Former boxer looses drugs sentence appeal
A FORMER boxer who became a mentor for youngsters starting out in the sport will have to go the full distance for his drug dealing. He has failed in a challenge at London s Court of Appeal against his nine-year prison sentence. Geoffrey Glencross, of Yarm
A FORMER boxer who became a mentor for youngsters starting out in the sport will have to go the full distance for his drug dealing.
He has failed in a challenge at London's Court of Appeal against his nine-year prison sentence.
Geoffrey Glencross, of Yarmouth Road, Stevenage, pleaded guilty at Luton Crown Court last year to possession of Class A and Class B drugs with intent to supply, simple possession and possession of criminal property.
The 55-year-old builder was brought to book after nearly £200,000 in cash, as well as a large amount of drugs, were found at his partner Patricia Cocklin's home in Valley Way, Stevenage.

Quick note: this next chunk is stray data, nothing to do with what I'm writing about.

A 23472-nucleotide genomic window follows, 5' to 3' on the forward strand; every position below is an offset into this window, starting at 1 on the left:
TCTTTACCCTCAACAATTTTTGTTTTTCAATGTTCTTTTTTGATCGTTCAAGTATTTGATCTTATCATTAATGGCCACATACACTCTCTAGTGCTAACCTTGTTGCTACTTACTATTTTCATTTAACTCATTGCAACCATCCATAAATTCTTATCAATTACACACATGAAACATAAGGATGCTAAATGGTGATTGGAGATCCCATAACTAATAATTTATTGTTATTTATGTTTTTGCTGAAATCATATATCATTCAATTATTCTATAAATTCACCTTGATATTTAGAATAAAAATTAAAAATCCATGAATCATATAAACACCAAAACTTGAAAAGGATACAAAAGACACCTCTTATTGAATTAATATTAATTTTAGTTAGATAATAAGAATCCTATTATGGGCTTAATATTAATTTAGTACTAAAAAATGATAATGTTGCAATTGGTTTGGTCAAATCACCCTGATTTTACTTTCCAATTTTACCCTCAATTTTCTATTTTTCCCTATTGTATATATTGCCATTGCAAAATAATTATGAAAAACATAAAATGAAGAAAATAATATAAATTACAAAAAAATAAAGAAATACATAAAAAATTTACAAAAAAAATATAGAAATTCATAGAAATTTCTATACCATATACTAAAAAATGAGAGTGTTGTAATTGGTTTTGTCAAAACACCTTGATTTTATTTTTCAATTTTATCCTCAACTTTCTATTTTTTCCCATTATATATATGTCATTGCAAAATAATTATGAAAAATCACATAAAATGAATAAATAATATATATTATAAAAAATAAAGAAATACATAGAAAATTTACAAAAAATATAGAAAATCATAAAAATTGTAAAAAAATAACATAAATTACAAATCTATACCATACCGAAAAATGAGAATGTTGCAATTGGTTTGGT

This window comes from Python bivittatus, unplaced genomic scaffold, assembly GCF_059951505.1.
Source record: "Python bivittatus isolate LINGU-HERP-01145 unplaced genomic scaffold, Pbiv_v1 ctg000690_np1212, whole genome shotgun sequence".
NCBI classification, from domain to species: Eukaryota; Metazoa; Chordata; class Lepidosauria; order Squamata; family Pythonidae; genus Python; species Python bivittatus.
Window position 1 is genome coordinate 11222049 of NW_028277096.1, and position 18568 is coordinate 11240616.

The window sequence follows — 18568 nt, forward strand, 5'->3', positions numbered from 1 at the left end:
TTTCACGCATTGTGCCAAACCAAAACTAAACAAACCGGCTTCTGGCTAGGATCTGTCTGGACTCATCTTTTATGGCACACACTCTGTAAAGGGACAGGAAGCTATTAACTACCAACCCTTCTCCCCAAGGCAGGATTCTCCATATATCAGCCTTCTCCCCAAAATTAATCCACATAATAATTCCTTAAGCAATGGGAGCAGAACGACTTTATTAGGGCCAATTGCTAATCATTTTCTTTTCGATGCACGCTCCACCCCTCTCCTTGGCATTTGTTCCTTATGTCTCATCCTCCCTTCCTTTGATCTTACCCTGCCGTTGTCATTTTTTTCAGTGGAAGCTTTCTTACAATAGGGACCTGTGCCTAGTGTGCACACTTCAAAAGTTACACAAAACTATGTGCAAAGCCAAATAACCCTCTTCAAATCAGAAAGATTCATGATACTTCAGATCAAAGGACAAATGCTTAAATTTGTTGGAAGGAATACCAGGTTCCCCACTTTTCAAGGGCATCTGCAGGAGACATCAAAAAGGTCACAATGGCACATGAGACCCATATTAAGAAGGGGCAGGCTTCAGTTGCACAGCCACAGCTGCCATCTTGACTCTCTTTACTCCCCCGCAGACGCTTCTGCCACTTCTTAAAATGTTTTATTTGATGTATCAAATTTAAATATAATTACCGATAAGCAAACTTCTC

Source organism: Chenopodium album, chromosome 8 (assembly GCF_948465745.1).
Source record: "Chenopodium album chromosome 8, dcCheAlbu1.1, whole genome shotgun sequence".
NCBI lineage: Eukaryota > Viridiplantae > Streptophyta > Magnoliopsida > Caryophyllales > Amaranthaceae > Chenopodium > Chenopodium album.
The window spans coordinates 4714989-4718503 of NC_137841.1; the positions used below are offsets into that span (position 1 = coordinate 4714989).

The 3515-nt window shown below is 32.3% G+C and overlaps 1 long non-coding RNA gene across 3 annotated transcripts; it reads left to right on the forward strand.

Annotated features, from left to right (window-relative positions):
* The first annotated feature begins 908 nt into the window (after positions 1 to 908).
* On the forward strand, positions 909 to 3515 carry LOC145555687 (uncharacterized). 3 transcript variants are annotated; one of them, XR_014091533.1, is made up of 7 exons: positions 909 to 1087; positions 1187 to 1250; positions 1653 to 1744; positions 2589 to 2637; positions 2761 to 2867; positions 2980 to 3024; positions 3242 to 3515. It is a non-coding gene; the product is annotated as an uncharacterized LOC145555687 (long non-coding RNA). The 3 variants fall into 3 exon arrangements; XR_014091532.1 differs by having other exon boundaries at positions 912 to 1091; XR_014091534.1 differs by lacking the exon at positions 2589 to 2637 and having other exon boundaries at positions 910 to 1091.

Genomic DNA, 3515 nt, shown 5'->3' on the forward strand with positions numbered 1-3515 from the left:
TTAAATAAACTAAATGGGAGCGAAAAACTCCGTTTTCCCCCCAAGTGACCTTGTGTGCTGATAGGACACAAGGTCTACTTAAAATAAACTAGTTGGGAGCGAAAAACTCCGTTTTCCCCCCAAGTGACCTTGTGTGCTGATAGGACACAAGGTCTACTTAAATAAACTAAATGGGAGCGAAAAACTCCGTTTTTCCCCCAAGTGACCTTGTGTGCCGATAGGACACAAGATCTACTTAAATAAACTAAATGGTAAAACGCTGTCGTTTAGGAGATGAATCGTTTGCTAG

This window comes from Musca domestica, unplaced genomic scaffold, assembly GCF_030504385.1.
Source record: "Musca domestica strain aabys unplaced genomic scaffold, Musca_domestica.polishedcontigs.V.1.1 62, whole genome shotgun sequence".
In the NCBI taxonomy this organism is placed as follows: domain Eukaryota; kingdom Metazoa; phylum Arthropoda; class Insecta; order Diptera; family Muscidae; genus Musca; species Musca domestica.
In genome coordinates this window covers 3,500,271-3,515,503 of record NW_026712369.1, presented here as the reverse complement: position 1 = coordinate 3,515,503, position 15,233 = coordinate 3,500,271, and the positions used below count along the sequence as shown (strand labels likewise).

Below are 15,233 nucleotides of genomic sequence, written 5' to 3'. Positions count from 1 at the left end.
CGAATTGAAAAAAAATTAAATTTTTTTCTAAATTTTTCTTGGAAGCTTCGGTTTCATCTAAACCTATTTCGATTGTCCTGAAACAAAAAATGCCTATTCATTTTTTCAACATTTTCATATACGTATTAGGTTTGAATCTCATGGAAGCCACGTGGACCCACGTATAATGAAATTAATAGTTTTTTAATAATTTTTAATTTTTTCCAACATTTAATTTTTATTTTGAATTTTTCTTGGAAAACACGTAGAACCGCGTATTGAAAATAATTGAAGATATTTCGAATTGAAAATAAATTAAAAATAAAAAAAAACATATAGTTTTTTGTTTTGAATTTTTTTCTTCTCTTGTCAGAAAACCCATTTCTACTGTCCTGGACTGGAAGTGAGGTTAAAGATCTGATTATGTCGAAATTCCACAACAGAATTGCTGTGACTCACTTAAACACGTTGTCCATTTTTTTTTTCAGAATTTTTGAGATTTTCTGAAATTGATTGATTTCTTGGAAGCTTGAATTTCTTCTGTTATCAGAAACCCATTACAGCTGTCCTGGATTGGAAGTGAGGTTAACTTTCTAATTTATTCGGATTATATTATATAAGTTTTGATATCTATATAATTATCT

When police raided the house they discovered the cash - which was in Euros, Northern Irish, English and Scottish bank notes - cocaine with a potential street value of £50,000 and amphetamines worth up to £9,000. Weighing scales were also found.
At the appeal court on Friday, Glencross' lawyers argued that he had not been given enough credit for his guilty plea - and his claims that he was merely minding the money and drugs for someone else.
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However, Mrs Justice Swift, sitting with Mr Justice David Clarke, said the crown court judge was entitled to view Glencross' explanation for the vast sums of money as "wholly implausible".
If he had been looking after it, she said, it would not have been scattered around the house in a number of packages.
She added that Glencross, who had previous convictions, had not pleaded guilty at the earliest opportunity.
The court heard that Glencross was much loved at Stevenage Boxing Club and had "done a good deal to support local youngsters". He had also received a positive report while on remand in prison.
Glencross' son, Mark Glencross, received seven years for drug dealing. Cocklin got five years, while her son David Cocklin got seven years.
Glencross was identified as the prime mover, with the three others taking orders, distributing the drugs and helping out when required.